Welcome to the Wordlady blog!

This blog is about the fascinating, fun, and challenging things about the English language. I hope to entertain you and to help you with problems or just questions you might have with spelling and usage. I go beyond just stating what is right and what is wrong, and provide some history or some tips to help you remember. Is something puzzling you? Feel free to email me at wordlady.barber@gmail.com.
You can also order my best-selling books, Six Words You Never Knew Had Something to do With Pigs and Only in Canada You Say. Fun and informative!


Subscribe! Fun facts about English delivered weekly right to your inbox. IT'S FREE! Fill in your email address below.
Privacy policy: we will not sell, rent, or give your name or address to anyone. You can unsubscribe at any point.

Search This Blog

Thursday, December 25, 2014

12 Days of Wordlady: Swans a-swimming

Seven Swans a-swimming

The word "swan" seems to be related to the Old English words geswin (melody, song) and swinsian (to make melody), apparently in reference to the sound made by the whooping swan:


Now, if I sounded like that, I'd be booted out of the choir in short order, but in the Middle Ages, a belief arose that swans sang a beautiful song just before their death.  This belief has inspired many artists, not least one of my favourite composers, Orlando Gibbons, doubly appropriate for today as he was baptized on Christmas Day in 1583:


Here is some word trivia for you: a male swan is called a cob; the word is of uncertain origin. A female swan is a pen, possibly derived from the Latin penna (feather) and its medieval French derivative penne (a long wing feather), but its origin is also uncertain. Both terms are first seen in the 1500s.

Baby swans, as we all know, are called cygnets, and here are some delightful ones from Swan Lake (with Tchaikovsky providing a suitable honking sound from the bassoons and oboes at the beginning):

But why aren't they called "swanlings"? It seems that Anglo-Saxon didn't have a specific name for young swans. If the need arose, they were called "swan brids" (as we saw in the "calling birds" post, "brid" meant "young fowl" before it morphed into "bird"). 

This gap in the language was handily filled by the arrival of the French, who brought with them cigne (derived from Latin cygnus) and their diminutive ending -et. Cygnets were particularly valued as food (an odd idea to us now), and since French was the language of cooking, it's not surprising that English adopted a French name for them. Ironically, modern French does not have a specific word for "cygnet"; it has only jeune cygne.

You may be surprised to learn that the verb "swan" (move about freely or in an (apparently) aimless way;  travel idly or for pleasure) is quite recent, dating only from the Second World War, where it started out as military slang and applied specifically to armoured vehicles. The last thing I would think of when looking at a tank is a swan!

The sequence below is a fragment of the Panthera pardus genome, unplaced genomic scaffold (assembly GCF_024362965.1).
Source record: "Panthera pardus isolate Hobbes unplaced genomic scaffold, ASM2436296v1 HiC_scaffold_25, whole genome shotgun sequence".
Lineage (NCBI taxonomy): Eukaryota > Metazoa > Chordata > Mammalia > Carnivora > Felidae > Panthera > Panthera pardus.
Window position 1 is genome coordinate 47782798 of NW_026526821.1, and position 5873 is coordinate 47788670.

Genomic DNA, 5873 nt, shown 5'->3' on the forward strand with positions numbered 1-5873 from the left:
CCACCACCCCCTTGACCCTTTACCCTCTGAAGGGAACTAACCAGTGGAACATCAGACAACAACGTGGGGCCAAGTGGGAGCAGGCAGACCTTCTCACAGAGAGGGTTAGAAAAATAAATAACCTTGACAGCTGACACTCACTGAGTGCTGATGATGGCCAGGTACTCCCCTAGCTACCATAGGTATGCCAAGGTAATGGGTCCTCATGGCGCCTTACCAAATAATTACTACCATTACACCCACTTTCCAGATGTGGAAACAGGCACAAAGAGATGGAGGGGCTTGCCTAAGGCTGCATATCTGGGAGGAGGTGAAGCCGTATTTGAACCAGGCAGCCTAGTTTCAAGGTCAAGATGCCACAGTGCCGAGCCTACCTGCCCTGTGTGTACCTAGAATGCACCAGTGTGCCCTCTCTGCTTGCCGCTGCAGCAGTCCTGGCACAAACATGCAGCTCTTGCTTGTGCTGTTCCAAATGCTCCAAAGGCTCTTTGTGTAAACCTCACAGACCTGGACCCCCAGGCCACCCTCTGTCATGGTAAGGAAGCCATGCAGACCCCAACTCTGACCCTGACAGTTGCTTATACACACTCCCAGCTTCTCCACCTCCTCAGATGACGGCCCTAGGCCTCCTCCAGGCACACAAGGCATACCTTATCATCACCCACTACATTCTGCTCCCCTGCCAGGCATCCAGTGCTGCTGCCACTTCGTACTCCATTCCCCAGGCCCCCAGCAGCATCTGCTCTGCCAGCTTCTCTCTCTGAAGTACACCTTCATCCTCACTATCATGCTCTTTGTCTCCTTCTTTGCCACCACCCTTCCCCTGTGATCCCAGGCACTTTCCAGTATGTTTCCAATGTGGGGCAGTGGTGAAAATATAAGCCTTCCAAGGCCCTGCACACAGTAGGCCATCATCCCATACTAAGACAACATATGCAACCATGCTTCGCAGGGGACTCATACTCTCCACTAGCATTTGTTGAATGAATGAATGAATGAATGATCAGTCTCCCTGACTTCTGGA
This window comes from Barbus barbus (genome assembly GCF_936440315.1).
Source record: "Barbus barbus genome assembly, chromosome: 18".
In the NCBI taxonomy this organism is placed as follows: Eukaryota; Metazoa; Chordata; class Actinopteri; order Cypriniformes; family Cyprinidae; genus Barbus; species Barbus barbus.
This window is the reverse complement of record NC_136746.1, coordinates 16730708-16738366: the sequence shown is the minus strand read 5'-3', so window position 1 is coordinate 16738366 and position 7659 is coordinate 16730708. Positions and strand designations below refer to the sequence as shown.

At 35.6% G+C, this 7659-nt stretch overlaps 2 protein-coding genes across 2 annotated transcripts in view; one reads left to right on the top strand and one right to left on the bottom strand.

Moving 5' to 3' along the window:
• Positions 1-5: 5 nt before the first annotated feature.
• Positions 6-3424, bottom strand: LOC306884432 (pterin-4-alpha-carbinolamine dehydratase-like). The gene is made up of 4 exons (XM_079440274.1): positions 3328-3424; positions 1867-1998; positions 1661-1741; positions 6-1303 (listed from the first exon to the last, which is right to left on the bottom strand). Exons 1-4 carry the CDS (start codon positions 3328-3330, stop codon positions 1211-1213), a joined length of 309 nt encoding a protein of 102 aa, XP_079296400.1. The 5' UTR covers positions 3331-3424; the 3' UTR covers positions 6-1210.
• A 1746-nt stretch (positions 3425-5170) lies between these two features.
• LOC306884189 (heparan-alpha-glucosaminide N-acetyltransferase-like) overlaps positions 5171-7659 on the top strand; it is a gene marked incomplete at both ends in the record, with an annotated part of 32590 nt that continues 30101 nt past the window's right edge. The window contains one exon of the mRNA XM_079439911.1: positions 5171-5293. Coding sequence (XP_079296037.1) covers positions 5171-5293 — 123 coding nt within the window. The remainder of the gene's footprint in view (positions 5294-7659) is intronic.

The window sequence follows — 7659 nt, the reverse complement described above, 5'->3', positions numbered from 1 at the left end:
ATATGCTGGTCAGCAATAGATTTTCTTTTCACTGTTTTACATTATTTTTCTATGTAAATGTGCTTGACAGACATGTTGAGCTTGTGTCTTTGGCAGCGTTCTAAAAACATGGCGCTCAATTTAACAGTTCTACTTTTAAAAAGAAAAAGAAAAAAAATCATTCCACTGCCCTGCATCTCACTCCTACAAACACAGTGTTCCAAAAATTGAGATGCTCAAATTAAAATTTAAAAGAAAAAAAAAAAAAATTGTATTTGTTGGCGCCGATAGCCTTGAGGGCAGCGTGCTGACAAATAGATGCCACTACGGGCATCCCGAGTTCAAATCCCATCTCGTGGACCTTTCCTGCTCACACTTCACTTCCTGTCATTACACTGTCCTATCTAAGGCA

Having done the rounds of various artistic embodiments of swans, I cannot leave you without sharing this exquisite interpretation by Canadian prima ballerina Evelyn Hart of one of the most famous artistic "swan songs" (choreography by Michel Fokine). My Christmas gift to you. Heck, it's Christmas Day; you have the time to watch this. Tanks will be the furthest thing from your mind.


If you love ballet, please check out my season of outstanding ballet trips by clicking here.You can meet Evelyn Hart in person as she shares memories of and insights into The Sleeping Beauty over afternoon tea in Toronto, January 28, 2018. Details here: 

For why we don't say "fiveth", "fiveteen", and "fivety", click here: 

For why it was OK to call the Virgin Mary a "bird", click here: 

For what French hens have to do with syphilis, click here: 

For turtle-doves, click here: http://katherinebarber.blogspot.ca/2014/12/12-days-of-wordlady-turtle-doves.html

For what partridges have to do with farting, click here:

P.S. If you find the English language fascinating, you might enjoy regular updates about English usage and word origins from Wordlady. Receive every new post delivered right to your inbox! You can either:
use the subscribe window at the top of this page
(if you are reading this on a mobile device): send me an email at wordlady.barber@gmail.com

Privacy policy: we will not sell, rent, or give your name or address to anyone. You can unsubscribe at any point.

Follow me on twitter: @thewordlady


  1. As an admirer of Gibbons and the father of a cygnet, thank you for this whole series!

    1. Thank you, Scott. Ooooo, Gibbons, how can any alto not love Gibbons?

  2. "...but in the Middle Ages, a belief arose that swans sang a beautiful song just before their death."

    3rd c BCE, some think - This belief, whose basis in actuality is long-debated, had become proverbial in Ancient Greece by the 3rd century BC, and was reiterated many times in later Western poetry and art.

    From https://en.wikipedia.org/wiki/Swan_song


About Me

My photo
Canada's Word Lady, Katherine Barber is an expert on the English language and a frequent guest on radio and television. She was Editor-in-Chief of the Canadian Oxford Dictionary. Her witty and informative talks on the stories behind our words are very popular. Contact her at wordlady.barber@gmail.com to book her for speaking engagements; she can tailor her talks to almost any subject. She is also available as an expert witness for lawsuits.